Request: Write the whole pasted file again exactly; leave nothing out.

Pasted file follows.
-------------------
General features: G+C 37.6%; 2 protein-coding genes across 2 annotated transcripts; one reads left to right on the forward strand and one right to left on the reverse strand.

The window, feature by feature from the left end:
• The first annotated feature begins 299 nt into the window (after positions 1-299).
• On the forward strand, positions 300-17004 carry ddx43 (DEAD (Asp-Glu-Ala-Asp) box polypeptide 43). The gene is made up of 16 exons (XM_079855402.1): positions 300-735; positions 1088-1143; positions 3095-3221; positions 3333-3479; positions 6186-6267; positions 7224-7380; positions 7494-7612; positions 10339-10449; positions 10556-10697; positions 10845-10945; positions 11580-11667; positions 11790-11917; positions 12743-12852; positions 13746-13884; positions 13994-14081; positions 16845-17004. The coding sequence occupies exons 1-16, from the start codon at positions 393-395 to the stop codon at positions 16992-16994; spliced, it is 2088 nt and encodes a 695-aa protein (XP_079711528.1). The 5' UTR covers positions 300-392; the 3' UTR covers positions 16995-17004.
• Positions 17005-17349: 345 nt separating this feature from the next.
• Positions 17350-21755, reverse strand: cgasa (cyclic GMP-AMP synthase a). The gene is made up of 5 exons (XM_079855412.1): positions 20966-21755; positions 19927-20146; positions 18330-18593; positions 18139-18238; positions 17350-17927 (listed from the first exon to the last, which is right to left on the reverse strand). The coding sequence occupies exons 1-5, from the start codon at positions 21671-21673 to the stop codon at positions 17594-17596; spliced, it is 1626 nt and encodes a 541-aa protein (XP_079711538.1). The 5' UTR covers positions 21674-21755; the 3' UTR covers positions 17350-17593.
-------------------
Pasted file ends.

General features: G+C 37.6%; 2 protein-coding genes across 2 annotated transcripts; one reads left to right on the forward strand and one right to left on the reverse strand.

The window, feature by feature from the left end:
• The first annotated feature begins 299 nt into the window (after positions 1-299).
• On the forward strand, positions 300-17004 carry ddx43 (DEAD (Asp-Glu-Ala-Asp) box polypeptide 43). The gene is made up of 16 exons (XM_079855402.1): positions 300-735; positions 1088-1143; positions 3095-3221; positions 3333-3479; positions 6186-6267; positions 7224-7380; positions 7494-7612; positions 10339-10449; positions 10556-10697; positions 10845-10945; positions 11580-11667; positions 11790-11917; positions 12743-12852; positions 13746-13884; positions 13994-14081; positions 16845-17004. The coding sequence occupies exons 1-16, from the start codon at positions 393-395 to the stop codon at positions 16992-16994; spliced, it is 2088 nt and encodes a 695-aa protein (XP_079711528.1). The 5' UTR covers positions 300-392; the 3' UTR covers positions 16995-17004.
• Positions 17005-17349: 345 nt separating this feature from the next.
• Positions 17350-21755, reverse strand: cgasa (cyclic GMP-AMP synthase a). The gene is made up of 5 exons (XM_079855412.1): positions 20966-21755; positions 19927-20146; positions 18330-18593; positions 18139-18238; positions 17350-17927 (listed from the first exon to the last, which is right to left on the reverse strand). The coding sequence occupies exons 1-5, from the start codon at positions 21671-21673 to the stop codon at positions 17594-17596; spliced, it is 1626 nt and encodes a 541-aa protein (XP_079711538.1). The 5' UTR covers positions 21674-21755; the 3' UTR covers positions 17350-17593.